In general, thick picks sound louder, "darker", and offer more resistance to strumming. Thinner picks produce less volume, tend to be "brighter", and slice through the strings easier. I know players who like thick picks because there is less "give" - you do not have to compensate for the flexing that happens when you pluck a string. (I fit into this category.) In the extreme, thickness versus thinness would be like using a hammer with a metal handle as opposed to one with a soft rubber one. You can get a lot of volume out of a thick pick. However, a thinner pick will produce a brighter sound and will not offer so much resistance when strumming.
  • Thick Pick: louder, darker tone, more strum resistance
  • Thin Pick: softer volume, brighter tone, less strum resistance

Pick Size

Happy, Sad, and Ambiguous Guitar Picks

Pick size is mostly about matching the size of a person's hands. Bigger picks are probably better for people with bigger fingers, while smaller picks fit smaller fingers better. However, I believe smaller picks enable more flexibility when strumming: you can strum using just fingers, hands, arms, or combinations of these three. Well-trained players learn that they can pick using just the finger and thumb tips, only wrist action, or just the forearm - or they can strum using a combination of two or three of these techniques. A pick that is too big does not allow the tip joints of the finger and thumb to flex as well as a smaller one does. My recommendation is that a pick should not be bigger than the distance from the tip of the finger to the joint nearest the tip - bigger than this and your finger and thumb cannot bend easily. Personally, I have been using Jim Dunlop brand "Little Stubby" picks for many years now. (The pick in the middle of the photo above is a Little Stubby 3 mm thick pick - my personal preference.) I have also noticed that many good players use smaller picks. They are better for children too. But if a larger pick seems to work for you, go for it. If you have a physical limitation, such as numbness in your fingers, a bigger pick might be easier for you to grip. Greater surface area gives you more to hold on to.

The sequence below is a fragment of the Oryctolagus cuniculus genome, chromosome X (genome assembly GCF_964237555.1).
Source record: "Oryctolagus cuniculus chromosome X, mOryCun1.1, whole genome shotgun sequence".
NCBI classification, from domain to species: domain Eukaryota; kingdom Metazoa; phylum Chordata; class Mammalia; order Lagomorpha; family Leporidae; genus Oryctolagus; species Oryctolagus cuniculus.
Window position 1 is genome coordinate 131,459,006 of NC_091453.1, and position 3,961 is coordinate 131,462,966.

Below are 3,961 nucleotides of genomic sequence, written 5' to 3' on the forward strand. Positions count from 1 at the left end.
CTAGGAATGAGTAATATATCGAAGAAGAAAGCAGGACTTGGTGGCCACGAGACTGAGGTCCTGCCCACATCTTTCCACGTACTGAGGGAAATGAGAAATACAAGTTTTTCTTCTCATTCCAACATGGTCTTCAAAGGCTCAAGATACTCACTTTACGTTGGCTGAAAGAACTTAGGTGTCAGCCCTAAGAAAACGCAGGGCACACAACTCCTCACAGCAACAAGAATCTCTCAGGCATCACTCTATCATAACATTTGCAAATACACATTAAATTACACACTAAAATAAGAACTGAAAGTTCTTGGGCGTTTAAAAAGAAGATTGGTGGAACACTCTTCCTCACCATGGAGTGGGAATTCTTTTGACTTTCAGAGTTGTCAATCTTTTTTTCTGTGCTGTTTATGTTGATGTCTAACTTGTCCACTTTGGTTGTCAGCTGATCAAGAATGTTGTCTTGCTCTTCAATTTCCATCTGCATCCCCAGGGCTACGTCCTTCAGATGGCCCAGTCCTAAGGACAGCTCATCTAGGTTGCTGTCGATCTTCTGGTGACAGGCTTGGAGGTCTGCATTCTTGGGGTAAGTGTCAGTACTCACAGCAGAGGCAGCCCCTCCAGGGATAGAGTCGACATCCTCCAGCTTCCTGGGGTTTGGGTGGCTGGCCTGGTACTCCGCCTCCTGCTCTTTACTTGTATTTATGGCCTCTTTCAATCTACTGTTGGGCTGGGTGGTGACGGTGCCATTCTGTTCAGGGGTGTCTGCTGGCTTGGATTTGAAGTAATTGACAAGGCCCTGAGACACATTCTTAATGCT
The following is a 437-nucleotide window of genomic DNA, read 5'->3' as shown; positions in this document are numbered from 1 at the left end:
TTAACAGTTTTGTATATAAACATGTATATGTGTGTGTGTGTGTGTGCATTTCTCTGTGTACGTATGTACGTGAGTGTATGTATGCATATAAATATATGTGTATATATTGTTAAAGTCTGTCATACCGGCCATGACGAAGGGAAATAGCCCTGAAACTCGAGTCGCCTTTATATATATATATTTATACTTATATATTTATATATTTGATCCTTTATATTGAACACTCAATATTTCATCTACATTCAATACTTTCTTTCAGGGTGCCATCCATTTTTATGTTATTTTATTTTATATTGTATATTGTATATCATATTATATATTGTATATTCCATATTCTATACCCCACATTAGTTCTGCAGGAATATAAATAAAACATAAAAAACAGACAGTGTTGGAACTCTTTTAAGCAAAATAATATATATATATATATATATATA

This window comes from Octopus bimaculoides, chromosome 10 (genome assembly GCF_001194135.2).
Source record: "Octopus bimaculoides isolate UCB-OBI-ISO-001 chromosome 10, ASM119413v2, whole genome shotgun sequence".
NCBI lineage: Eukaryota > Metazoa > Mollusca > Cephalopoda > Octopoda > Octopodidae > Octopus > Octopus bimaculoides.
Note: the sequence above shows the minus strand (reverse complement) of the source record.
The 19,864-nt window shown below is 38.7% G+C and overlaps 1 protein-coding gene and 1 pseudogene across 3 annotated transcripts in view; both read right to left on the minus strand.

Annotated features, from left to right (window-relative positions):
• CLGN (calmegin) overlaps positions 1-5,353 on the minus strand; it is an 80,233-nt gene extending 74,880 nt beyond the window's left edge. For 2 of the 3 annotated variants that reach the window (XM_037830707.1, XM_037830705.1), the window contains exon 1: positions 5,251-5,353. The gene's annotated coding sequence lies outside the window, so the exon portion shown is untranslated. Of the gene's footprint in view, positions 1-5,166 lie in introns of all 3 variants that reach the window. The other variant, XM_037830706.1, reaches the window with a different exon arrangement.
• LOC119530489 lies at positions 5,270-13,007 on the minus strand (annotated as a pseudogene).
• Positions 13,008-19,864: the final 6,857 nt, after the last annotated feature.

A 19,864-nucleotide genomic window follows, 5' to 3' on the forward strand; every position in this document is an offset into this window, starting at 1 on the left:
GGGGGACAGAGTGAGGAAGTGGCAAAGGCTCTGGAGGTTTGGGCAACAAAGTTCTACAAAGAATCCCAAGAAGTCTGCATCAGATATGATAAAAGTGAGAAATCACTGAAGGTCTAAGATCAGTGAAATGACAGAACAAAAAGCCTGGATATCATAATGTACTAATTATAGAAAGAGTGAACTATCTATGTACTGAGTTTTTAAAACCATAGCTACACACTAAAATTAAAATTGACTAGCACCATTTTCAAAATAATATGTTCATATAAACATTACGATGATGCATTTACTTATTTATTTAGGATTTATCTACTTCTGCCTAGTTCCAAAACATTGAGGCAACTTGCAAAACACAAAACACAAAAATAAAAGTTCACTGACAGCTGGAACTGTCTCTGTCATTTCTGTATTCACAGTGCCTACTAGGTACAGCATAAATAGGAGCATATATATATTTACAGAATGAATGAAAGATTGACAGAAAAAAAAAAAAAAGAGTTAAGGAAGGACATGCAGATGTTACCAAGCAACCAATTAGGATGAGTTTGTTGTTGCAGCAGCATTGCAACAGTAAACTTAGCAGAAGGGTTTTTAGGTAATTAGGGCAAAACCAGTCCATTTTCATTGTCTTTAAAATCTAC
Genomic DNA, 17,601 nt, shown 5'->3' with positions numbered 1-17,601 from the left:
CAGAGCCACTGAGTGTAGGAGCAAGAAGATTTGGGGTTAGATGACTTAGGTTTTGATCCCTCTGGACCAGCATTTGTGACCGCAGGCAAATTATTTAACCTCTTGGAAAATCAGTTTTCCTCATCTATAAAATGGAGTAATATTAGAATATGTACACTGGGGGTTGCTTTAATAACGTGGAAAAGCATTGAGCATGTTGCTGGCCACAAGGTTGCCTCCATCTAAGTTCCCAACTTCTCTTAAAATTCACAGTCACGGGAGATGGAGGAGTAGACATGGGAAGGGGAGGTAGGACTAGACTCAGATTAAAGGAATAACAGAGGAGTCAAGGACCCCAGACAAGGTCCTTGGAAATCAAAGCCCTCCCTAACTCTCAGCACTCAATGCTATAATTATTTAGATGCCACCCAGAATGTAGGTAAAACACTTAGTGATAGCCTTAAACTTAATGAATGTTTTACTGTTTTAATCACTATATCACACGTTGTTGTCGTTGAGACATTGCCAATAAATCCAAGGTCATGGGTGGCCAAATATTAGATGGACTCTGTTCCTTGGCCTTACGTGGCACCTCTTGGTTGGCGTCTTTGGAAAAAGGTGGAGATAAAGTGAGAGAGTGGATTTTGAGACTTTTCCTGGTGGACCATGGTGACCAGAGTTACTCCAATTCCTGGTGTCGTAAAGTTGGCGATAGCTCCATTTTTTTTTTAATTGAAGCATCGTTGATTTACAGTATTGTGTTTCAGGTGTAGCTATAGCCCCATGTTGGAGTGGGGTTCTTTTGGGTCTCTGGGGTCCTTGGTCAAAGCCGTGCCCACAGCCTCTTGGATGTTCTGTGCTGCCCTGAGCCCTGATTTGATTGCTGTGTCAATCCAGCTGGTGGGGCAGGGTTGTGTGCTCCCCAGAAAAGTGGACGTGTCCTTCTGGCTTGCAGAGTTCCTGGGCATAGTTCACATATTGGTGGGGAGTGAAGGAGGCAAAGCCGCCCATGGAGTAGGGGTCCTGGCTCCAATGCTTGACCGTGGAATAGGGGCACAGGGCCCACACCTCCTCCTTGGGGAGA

• Bigger Pick: better for bigger hands, less involvement of finger and thumb "tip joints", more surface area to grip
  • Smaller Pick: better for smaller hands, more involvement of finger and thumb "tip joints", less surface area to grip

Pick Material

Picks are generally made of plastic but you will also find some made of felt, metal, or other materials. It is hard to generalize how different materials respond. Felt picks are hard but produce a softer, darker tone. Metal picks are louder and brighter. Wood picks are hard but sound dark. This is an aspect of pick construction that defies categorization.